As our apps get more data intensive, let's explore how GraphQL makes all of this data wrangling easier and more efficient.
Over the years, as the internet became more mainstream, the way we build our apps evolved. No longer are our apps monolithic beings where everything they need is self-contained. Instead, our more modern apps work in a model where some data is self-contained but a lot of the data they need to function is cobbled together from a variety of remote servers:
Core to pulling all of this off has been the rise of communication protocols like HTTP that make it easy for our apps to communicate remotely with other servers and…also enable a little thing known as the internet. Coinciding with the rise of HTTP is the app architectural known affectionally as REST or, as its parents call it when it is in trouble, REpresentational State Transfer.
In the next few sections, we are going to look at how HTTP REST-based APIs make our modern apps work, some of the shortcomings we see with them, and why this magical technology known as GraphQL is shaking things up and blazing a path towards a more optimal future.
This content was first sent to our awesome 120,000+ newsletter subscribers! If you want to be on the cutting edge, subscribe by clicking below.SUBSCRIBE NOW
Going really deep into how apps communicate with other servers goes beyond what we want to cover today, so we’re going to keep it more casual. To help with our totally casual explanation, let’s look at a modern app that pulls data from a bunch of places as part of its operation:
In this app, which strangely looks like a social network for animals, displays details about a user, their friends list, local weather, and information about e-mail status. All these details come from different APIs decoupled from the main app.
If we had to visualize this, in a RESTful architecture, we would see something that looks as follows:
We have REST API endpoints called user, weather, friends, and email. The way we would communicate with this API is by using HTTP verbs like GET, PUT, POST, DELETE and providing additional arguments in a form the API would expect. Getting data from our weather API could look as follows:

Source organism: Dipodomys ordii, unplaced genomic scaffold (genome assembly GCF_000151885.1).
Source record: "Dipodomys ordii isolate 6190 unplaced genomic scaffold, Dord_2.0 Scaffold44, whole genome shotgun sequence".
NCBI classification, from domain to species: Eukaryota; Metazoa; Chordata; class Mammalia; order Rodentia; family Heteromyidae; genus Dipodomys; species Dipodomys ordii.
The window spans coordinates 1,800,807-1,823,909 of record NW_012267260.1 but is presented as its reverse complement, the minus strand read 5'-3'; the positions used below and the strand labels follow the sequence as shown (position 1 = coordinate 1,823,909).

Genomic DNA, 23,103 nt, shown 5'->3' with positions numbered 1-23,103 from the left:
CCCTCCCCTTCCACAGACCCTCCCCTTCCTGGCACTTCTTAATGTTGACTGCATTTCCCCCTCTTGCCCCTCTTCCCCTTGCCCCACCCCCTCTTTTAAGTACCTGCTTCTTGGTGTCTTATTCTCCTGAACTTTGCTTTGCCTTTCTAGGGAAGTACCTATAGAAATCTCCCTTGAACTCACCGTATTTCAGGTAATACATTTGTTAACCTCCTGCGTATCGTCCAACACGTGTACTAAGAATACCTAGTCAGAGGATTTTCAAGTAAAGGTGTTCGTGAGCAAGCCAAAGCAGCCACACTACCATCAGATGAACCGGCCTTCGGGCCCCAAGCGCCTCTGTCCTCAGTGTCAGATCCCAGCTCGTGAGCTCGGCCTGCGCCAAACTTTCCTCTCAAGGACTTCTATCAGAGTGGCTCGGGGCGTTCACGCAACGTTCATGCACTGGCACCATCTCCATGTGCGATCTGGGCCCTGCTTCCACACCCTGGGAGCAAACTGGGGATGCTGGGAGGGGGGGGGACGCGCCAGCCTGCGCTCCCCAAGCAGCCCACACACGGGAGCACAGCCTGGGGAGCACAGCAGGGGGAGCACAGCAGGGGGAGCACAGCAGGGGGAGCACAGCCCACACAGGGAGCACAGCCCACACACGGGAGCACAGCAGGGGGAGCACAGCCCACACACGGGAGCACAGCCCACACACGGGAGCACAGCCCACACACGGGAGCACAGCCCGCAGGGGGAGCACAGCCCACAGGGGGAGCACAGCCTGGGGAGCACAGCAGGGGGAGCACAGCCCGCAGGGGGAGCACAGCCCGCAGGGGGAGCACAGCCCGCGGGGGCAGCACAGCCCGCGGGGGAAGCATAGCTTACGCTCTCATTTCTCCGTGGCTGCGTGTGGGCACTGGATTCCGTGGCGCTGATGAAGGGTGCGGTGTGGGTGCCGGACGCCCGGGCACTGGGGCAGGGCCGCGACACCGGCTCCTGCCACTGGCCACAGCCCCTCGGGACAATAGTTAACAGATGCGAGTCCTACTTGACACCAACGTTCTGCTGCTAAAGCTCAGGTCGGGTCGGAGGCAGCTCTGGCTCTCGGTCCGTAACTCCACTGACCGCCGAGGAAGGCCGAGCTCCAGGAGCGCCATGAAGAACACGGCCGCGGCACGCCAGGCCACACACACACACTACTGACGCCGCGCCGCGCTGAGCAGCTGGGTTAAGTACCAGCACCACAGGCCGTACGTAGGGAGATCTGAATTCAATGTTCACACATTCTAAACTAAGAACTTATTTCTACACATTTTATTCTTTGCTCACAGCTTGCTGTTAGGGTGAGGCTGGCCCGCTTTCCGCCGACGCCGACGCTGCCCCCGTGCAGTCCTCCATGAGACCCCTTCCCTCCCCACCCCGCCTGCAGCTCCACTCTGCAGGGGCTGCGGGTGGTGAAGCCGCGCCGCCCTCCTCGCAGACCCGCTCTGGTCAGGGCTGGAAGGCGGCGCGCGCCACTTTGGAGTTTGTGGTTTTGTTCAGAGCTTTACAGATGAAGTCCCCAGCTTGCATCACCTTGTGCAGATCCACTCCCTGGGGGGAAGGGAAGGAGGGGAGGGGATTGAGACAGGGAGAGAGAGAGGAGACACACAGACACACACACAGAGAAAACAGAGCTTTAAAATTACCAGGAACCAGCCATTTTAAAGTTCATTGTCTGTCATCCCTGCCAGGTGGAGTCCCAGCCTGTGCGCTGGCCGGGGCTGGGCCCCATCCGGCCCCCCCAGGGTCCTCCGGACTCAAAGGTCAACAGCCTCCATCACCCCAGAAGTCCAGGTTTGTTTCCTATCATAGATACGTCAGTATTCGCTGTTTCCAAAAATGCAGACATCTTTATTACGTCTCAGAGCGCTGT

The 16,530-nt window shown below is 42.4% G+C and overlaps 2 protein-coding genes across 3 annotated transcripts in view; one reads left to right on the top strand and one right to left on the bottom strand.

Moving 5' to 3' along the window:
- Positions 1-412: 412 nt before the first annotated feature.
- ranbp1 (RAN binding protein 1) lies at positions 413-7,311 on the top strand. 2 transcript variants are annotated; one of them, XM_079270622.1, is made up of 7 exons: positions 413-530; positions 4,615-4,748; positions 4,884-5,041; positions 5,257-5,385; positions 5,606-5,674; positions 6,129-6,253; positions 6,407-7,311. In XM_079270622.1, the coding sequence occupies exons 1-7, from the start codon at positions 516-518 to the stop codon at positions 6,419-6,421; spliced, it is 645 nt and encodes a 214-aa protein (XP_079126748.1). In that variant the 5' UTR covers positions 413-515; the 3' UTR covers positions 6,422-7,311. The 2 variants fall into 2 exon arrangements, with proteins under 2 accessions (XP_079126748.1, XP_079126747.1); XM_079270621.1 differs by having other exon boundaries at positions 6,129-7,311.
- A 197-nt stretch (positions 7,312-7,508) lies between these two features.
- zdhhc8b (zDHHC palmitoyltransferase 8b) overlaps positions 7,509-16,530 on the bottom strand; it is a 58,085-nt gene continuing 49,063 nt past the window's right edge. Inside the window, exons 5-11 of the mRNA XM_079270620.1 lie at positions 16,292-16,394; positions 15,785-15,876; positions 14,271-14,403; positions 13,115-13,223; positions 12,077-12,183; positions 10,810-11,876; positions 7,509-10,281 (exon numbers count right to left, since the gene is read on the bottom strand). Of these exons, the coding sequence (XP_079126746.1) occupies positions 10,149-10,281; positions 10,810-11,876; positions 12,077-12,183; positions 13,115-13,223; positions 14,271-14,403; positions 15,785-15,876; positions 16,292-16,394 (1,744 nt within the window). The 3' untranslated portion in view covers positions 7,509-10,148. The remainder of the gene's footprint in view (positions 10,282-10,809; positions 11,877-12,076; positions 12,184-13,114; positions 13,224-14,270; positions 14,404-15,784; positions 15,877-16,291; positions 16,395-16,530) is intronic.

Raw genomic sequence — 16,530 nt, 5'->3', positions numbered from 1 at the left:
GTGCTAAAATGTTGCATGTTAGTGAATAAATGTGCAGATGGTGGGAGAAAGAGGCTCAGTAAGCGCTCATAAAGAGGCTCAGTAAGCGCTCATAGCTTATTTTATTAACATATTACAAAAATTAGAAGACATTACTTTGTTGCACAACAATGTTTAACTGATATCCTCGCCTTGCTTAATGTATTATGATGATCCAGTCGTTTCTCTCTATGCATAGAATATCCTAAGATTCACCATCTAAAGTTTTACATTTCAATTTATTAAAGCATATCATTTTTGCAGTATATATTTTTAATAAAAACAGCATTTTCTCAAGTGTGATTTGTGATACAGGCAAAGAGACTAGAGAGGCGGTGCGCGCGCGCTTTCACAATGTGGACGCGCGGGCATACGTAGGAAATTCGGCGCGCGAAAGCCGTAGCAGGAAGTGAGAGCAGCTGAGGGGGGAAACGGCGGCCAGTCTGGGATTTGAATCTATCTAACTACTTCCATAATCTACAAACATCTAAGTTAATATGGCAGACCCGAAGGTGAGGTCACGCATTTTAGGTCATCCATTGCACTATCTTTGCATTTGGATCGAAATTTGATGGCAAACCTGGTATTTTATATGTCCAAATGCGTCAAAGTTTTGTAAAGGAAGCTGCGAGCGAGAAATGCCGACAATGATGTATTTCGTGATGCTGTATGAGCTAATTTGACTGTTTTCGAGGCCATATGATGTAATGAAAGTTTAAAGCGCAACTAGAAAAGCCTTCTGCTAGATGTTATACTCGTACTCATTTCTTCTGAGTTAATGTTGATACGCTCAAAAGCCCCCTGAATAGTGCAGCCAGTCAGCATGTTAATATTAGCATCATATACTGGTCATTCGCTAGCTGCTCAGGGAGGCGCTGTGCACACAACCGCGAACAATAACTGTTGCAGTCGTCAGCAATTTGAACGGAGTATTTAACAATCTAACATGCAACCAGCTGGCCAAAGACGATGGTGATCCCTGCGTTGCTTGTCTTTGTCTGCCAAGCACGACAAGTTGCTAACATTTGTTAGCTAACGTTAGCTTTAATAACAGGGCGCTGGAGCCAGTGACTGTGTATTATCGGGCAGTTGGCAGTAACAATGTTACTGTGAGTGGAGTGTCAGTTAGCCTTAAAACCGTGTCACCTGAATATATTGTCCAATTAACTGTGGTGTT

This request would hit our weather API endpoint and return the relevant data needed for our app to display weather-related information. This returned data can be in a variety of forms, but it is commonly in JSON and may look as follows:
"description": "clear sky",
"name": "Mountain View",
Once our app receives this data, it will process this data and take the relevant parts it needs from the full blob of JSON and continue on.
What we just saw is the work for dealing with our weather details. We can imagine the other API endpoints (user, friends, email) will have a similar GET call with each sending back a bunch of data in response:
It will be up to our client to collate all of the returned data and ensure it is processed properly to make our app look and behave correctly.
This REST API example we have seen captures the gist of how communication between our app and server works. What this also highlights are a few inefficiencies, so let’s look at what those are.
In the REST API world, each endpoint will require its own request. As we saw with our example, if we have four endpoints, we make four calls, wait for the response, and process the returned data further. Many modern apps are way more chatty. We’d be lucky for those apps to have just four API calls to a remote server.
To drive that point home, the following is a snapshot of the Fetch/XHR network requests for Twitter:
That’s a lot of requests! Now, it isn’t that our browser is making each HTTP REST API call one at a time. Thanks to more modern HTTP versions, many of these calls happen in parallel. Despite such optimizations, each request will have a natural network delay from the data traveling to and from a remote server. The more requests we need to make, the worse our app’s performance will be while we wait for all of this data to zigzag from somewhere back to us.
In an ideal world, the data returned by our REST API call will be exactly what our app will need to function properly. In the real world, what we typically see is that the data returned by the REST API is far more verbose and calorific than what our app actually needs! 🍔
We can highlight this from our example where we can see that only a fragment of our returned JSON data per API call is what our app will end up using: